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According to Keplers laws the square of the orbital period of a satellite is directly proportional to the cube of the semi-major axis of its orbit. WHY orbital period IS LESS NEAR SUN

According to Keplers laws the square of the orbital period of a satellite is directly proportional to the cube of the semi-major axis of its orbit. WHY orbital period IS LESS NEAR SUN

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1 Answers

Rahul Kumar
131 Points
9 years ago

Keplers laws refine the model of Copernicus. If the eccentricity of a planetary orbit is zero, then Keplers laws state:

  1. The planetary orbit is a circle
  2. The Sun is in the center
  3. The speed of the planet in the orbit is constant
  4. The square of the sidereal period is proportionate to the cube of the distance from the Sun.

Actually the eccentricities of the orbits of the six planets known to Copernicus and Kepler are quite small, so this gives excellent approximations to the planetary motions, but Keplers laws give even better fit to the observations.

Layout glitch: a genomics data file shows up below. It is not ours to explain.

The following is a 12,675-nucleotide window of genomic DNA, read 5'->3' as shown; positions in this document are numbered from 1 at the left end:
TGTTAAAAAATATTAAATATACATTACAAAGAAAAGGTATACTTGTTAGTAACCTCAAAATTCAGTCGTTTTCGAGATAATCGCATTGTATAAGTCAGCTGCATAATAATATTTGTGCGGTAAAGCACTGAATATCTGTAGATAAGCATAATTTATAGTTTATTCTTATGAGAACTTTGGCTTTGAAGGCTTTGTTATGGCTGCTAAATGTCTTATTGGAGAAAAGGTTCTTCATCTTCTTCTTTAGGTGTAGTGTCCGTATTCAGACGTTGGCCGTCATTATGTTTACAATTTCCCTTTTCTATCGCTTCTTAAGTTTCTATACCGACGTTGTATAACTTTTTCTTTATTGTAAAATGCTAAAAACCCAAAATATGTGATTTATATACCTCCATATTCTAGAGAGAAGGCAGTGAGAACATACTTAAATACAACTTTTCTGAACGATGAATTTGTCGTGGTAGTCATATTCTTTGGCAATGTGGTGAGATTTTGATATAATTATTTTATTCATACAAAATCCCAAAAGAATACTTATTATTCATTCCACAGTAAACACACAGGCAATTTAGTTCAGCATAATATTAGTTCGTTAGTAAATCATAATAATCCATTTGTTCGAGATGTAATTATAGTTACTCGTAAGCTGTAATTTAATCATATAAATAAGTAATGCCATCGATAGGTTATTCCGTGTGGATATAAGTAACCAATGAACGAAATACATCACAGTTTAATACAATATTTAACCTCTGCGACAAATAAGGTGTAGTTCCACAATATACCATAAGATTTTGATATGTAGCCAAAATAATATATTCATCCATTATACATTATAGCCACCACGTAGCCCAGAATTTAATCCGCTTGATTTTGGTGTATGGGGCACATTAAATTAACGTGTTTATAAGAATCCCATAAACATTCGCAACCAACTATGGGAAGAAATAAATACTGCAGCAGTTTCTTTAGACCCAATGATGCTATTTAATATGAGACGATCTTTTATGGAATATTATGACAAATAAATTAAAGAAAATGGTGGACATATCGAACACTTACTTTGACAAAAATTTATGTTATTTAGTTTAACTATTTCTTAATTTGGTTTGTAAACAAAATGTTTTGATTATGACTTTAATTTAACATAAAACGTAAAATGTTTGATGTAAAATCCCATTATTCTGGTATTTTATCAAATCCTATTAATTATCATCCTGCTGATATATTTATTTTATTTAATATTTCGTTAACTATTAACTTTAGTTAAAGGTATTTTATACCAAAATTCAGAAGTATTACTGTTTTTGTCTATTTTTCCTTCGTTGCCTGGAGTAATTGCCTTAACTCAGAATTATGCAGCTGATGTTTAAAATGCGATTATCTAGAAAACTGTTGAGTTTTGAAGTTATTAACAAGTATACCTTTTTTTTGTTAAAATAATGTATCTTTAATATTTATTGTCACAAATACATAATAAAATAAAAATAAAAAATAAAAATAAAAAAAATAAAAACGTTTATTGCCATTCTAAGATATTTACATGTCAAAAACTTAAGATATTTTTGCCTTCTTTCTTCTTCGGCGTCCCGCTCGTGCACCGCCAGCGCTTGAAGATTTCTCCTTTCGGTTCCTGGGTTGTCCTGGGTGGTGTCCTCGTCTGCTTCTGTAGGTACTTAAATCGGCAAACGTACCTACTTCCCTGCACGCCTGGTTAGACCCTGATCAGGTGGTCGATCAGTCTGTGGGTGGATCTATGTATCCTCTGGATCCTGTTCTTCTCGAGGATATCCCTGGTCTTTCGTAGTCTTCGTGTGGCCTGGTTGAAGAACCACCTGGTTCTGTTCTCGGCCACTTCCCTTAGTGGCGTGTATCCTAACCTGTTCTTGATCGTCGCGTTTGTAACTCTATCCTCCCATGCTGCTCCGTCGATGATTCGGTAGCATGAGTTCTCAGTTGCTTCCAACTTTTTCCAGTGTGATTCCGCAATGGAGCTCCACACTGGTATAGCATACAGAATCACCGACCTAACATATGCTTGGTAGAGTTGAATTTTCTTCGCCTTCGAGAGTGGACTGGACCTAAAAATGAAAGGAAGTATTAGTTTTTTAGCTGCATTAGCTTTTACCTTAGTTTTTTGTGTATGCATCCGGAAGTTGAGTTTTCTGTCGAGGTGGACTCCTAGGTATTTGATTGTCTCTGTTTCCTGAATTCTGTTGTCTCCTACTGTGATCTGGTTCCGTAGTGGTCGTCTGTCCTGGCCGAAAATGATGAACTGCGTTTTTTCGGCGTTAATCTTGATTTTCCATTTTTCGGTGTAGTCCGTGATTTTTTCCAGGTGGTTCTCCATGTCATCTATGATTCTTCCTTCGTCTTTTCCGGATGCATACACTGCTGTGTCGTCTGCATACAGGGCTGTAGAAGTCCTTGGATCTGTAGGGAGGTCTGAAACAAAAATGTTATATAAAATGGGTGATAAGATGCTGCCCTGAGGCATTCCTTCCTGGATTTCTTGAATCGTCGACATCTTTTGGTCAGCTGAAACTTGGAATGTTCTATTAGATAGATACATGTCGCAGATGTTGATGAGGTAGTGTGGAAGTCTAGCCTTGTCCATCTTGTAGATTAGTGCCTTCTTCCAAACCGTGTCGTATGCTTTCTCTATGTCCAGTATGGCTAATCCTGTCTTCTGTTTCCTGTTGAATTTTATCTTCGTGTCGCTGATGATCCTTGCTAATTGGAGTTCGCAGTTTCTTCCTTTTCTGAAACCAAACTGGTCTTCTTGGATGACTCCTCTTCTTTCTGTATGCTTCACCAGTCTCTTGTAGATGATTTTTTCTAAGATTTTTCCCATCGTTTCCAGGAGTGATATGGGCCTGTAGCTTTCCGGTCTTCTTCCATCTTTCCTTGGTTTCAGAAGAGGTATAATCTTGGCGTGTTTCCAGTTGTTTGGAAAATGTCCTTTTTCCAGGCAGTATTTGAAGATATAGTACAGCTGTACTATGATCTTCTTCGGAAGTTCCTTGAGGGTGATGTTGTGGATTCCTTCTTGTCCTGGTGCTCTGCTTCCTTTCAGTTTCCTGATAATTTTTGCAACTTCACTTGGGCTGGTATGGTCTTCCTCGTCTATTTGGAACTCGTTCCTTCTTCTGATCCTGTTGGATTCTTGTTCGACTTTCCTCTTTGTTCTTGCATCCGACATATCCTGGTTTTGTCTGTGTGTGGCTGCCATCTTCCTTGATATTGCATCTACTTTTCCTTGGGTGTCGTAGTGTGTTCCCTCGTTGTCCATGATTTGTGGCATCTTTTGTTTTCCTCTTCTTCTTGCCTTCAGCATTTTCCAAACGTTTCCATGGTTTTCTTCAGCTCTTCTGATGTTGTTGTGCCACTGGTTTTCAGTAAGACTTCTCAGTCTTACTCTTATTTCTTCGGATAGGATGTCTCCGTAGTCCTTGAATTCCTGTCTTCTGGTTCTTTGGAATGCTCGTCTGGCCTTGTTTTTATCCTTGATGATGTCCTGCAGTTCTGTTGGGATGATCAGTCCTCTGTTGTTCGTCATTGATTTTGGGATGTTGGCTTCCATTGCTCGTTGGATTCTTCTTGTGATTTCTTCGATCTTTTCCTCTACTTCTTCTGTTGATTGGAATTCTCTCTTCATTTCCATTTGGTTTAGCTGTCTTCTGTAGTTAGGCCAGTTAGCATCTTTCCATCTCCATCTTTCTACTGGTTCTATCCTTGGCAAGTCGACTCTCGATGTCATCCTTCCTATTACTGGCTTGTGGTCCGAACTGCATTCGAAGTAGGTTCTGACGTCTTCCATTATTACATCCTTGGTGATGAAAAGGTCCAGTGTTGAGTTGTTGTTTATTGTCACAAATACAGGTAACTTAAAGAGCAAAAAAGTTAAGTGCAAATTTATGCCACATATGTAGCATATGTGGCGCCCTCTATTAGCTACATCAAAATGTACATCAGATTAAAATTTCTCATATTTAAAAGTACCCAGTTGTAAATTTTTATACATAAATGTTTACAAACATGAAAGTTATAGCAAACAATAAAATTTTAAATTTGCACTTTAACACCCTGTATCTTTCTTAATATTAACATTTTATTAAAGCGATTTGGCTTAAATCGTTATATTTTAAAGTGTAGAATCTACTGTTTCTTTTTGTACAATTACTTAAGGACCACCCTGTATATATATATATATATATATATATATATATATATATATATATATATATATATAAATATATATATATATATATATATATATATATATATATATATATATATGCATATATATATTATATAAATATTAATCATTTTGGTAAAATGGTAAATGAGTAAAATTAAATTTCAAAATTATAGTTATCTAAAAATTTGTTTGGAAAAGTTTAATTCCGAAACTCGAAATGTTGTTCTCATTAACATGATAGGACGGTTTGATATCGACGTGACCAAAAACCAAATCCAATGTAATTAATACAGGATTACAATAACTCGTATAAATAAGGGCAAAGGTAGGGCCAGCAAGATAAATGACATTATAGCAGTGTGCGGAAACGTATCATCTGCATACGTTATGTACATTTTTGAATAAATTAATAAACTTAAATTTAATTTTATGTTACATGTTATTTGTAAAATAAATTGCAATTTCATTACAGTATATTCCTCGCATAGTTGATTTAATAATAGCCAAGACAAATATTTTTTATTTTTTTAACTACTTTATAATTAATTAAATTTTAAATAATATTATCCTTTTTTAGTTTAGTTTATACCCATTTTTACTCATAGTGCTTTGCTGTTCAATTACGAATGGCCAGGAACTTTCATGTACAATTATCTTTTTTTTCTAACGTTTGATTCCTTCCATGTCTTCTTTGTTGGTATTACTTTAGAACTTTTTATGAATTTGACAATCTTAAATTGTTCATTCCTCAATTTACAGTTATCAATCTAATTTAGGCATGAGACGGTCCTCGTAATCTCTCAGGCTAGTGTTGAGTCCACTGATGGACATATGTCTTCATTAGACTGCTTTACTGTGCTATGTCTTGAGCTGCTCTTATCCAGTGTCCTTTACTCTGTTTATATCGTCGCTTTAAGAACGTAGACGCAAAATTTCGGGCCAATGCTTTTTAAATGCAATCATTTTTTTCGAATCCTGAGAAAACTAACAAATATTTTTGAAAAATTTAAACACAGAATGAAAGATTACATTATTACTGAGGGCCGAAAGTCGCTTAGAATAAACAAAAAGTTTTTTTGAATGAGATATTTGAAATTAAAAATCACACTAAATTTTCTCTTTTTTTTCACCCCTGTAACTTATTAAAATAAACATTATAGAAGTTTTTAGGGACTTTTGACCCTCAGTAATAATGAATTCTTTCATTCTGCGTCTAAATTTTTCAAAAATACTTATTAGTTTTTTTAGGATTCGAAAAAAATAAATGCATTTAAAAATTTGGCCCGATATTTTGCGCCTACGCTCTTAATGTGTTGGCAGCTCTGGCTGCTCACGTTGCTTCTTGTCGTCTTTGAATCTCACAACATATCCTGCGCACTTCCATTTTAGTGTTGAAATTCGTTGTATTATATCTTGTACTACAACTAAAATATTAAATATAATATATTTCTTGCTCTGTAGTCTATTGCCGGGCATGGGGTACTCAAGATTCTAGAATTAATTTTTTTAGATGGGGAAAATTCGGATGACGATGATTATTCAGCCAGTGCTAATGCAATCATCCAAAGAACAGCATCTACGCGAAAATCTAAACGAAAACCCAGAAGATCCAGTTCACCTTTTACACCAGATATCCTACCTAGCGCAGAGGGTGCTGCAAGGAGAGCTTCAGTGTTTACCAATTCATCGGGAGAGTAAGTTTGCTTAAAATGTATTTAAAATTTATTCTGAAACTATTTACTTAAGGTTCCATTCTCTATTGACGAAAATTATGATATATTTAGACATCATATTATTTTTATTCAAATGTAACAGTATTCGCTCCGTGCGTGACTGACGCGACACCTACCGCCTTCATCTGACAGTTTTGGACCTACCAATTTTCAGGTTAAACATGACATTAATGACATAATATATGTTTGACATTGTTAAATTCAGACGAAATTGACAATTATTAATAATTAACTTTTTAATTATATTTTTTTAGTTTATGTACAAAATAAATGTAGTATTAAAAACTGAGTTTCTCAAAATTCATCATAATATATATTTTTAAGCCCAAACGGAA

Keplers corrections to the Copernican model are not at all obvious:

  1. The planetary orbit is not a circle, but an ellipse
  2. The Sun is not at the center but at a focal point
  3. Neither the linear speed nor the angular speed of the planet in the orbit is constant, but the area speed is constant.
  4. The square of the sidereal period is proportionate to the cube of the mean between the maximum and minimum distances from the Sun.

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